Stealth Attack Types: Renaming File Names and Extensions

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Perhaps the oldest stealth hacking technique involves changing and altering file names and file extension types. The earliest examples took advantage of a major Microsoft Windows weakness whereby Windows would hide different types of file name extensions. This made it easier to send phishing bait that the user would readily click.

For example, a hacker might send a file that is named: JenniferLawrenceNudePics.zip.exe

Only, Microsoft Windows would remove the second extension type and display this file name as:

JenniferLawrenceNudePics.zip

Most computer users know well enough not to click on any executable file sent anonymously. But, without seeing the .exe a substantial percentage of people will click on the .zip file name. (At least, those interested in Jenninfer Lawrence.)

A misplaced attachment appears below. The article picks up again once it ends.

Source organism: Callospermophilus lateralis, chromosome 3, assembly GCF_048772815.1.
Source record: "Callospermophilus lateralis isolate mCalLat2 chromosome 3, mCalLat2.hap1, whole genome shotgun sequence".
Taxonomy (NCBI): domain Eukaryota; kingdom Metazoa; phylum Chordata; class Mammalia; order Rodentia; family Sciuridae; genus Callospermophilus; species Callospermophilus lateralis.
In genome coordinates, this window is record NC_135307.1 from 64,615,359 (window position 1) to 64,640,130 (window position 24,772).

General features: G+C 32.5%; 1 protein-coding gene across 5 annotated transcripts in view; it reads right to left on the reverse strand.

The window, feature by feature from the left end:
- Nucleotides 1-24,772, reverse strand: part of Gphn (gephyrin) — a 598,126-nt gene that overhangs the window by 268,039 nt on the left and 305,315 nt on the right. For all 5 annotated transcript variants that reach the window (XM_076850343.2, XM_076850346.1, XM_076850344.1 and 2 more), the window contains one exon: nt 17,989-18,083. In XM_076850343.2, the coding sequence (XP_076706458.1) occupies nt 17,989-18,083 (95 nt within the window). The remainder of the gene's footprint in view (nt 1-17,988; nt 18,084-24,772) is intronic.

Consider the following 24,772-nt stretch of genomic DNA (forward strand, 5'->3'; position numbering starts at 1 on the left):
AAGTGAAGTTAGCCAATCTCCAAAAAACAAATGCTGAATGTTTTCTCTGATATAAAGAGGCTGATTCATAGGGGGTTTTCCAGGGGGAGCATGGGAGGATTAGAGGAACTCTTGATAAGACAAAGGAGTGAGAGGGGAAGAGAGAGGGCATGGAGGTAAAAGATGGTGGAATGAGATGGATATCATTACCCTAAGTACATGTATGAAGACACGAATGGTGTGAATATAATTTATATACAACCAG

Microsoft has since fixed most of the obvious, easy variants of this attack type.

But, despite the fixes,this type of stealth attack type is far from extinct. The growth of internationalized websites and content has led to a newer, more sophisticated form of file renaming that leverages how Unicode characters can change the how a file name is displayed. For example, the Unicode character (U+202E) is called the ‘Right to Left’ override. Using it can fool certain systems into displaying a file actually named JenniferLawrenceNudeavi.exe AS
JenniferLawrenceNude.avi

To protect yourself from this type of attack, never click on any attached file sent to your email unless you know, with 100% certainty, from whom it came. And even then, that email may be coming from a colleague or friend whose system has been hijacked.